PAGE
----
Home / Iran / Iran Cannot Explain IAEA Discovery of Uranium Traces In Hidden Facility in Tehran
Benjamin Netanyahu
IAEA is considered the watchdog for the United Nations and is an international organization that seeks to promote the peaceful use of nuclear energy. It is headquartered in Vienna, Austria.

Iran Cannot Explain IAEA Discovery of Uranium Traces In Hidden Facility in Tehran

On the insistence of the Israeli Prime Minister, when the International Atomic Energy Agency (IAEA) went onto visit a secret atomic facility in Tehran, it discovered traces of uranium.  Iran is yet to explain the origins and purpose of both the raw material and the ‘secret warehouse’.  

IAEA is considered the watchdog for the United Nations and is an international organization that seeks to promote the peaceful use of nuclear energy. It is headquartered in Vienna, Austria.

IAEA is now in the process of investigating the particles’ origin according to the diplomats who were in close touch of the day-to-day work of the 2018 project. Iran does not have any intentions of explaining itself, fueling the cold war between Washington and Tehran even further.

IAEA was pushed to take such an action, which is considered only in conditions where there are extreme measures to be employed, due to a possible threat against a nuclear attack or use of radioactive material. It was only when Israeli Prime Minister Benjamin Netanyahu, had called on the IAEA to visit the site immediately, saying it had housed 15 kg (33 lb) of unspecified radioactive material that had since been removed.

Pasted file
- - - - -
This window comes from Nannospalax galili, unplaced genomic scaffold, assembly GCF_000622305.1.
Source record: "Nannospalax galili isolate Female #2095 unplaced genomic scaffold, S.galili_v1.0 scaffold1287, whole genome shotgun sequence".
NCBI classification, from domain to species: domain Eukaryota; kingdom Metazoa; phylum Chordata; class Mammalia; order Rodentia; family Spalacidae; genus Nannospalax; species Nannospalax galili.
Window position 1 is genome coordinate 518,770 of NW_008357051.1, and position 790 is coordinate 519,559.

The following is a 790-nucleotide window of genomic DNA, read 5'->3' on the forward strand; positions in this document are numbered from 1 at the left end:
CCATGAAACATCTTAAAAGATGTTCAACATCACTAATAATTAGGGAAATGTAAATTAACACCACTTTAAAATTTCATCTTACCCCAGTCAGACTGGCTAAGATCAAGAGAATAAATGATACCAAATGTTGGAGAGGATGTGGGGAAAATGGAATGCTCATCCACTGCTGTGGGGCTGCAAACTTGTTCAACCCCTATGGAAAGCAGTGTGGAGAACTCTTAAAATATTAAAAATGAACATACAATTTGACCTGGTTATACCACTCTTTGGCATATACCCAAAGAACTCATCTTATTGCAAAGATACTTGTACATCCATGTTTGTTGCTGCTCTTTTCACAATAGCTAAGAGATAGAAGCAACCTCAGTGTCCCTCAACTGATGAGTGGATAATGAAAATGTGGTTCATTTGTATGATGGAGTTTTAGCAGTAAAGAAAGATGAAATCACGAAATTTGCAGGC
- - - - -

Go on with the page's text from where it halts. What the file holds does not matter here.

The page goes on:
However, IAEA sensibly took environmental samples which can still identify traces of radioactive material, long after its piles might have been removed.  According to officials from IAEA, this has been the first time that Iran has been feverish in responding to its inquiries over the stocking of radioactive material, in a facility which was not declared to the UN watchdog. In the past, Iran has been more proactive to support and assist in inspections meets, whenever they happened.  The process of seeking an explanation from Iran has lasted two months, the IAEA’s safeguards division chief and acting director, Cornel Feruta told member states of IAEA in a briefing recently. But Feruta described what the organization was really seeking ‘is an answer to far more generally as questions about Iran’s declaration of nuclear material and activities, since the details are confidential.’  

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